required to have regulations in place as of 2010. “The majority of Windham residents have not paid attention” to what constitutes workforce housing and what the State was requiring, Selectman Galen Stearns said. “When they saw [Workforce Housing] on the ballot, they just said ‘no,’” Stearns said. “Since we have no ordinance, we have no way of dealing with the issue.” In order to help determine how Windham officials will attempt to deal with any proposed Workforce Housing within the town, Carpenter asked that selectmen meet with Planning Board members to discuss how best to handle the issue. Carpenter also suggested that selectmen engage an experienced land use attorney to handle any cases that might arise within the next year. Carpenter said he doesn’t feel that anyone currently in the town’s employment or on any of the town boards has sufficient expertise to deal with this critical issue.
Selectman Ross McLeod, who also serves as a prosecuting attorney, agreed with Carpenter, saying the situation calls for representation by someone with “specific expertise.” One proposed Workforce Housing development has already been sent to Concord for arbitration, Carpenter reported, and two or three others are expected to move forward in the not too distant future. State officials are saying that any proposals sent to Concord for arbitration will be heard within six months. Selectman Roger Hohenberger said that there are a lot of towns in New Hampshire that don’t have a Workforce Housing ordinance in place at this time, and that he feels “the State will be inundated” with cases to be arbitrated. “The town of Windham had ample opportunity to respond,” Selectman Charles McMahon said. McMahon also serves as one of Windham’s State Legislators. “Other towns did move ahead,” McMahon said. “Sadly, Windham did not.” McMahon clarified that this is a State mandate, and that “under the present situation, others will be making decisions for us.” According to the Workforce Housing Council (WHC), a statewide organization that promotes ways to increase and diversify the supply of housing so businesses will view the State of New Hampshire as an attractive place to live and work, “Workforce Housing” is defined by four principal factors:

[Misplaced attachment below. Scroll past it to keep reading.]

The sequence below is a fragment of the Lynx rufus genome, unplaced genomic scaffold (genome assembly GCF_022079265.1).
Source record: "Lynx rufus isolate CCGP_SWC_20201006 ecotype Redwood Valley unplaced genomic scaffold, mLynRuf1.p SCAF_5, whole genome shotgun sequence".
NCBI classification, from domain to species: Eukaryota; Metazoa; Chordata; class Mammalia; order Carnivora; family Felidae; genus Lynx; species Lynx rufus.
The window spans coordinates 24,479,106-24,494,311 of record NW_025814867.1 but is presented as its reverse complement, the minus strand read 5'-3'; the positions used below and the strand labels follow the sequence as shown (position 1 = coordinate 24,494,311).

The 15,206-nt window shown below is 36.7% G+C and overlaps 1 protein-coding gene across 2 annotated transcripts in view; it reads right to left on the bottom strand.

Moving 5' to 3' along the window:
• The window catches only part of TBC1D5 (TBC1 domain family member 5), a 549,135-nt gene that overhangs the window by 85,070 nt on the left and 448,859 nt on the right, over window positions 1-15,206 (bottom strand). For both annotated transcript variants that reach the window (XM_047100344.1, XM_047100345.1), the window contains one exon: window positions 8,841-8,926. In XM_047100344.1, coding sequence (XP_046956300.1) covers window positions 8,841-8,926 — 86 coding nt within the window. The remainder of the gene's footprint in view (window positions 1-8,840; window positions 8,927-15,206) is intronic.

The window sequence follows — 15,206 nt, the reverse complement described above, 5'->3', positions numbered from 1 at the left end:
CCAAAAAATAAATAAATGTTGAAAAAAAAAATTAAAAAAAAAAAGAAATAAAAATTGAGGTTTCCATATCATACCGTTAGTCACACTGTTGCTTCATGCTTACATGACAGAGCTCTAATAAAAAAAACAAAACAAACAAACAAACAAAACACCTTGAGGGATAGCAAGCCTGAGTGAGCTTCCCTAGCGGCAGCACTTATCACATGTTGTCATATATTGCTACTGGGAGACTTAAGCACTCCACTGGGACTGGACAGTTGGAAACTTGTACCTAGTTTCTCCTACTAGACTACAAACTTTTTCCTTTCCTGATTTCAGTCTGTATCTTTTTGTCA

Affordability – Based on criteria set by mortgage lenders, the U.S. Department of Housing and
continued to page 8- Housing Ordinance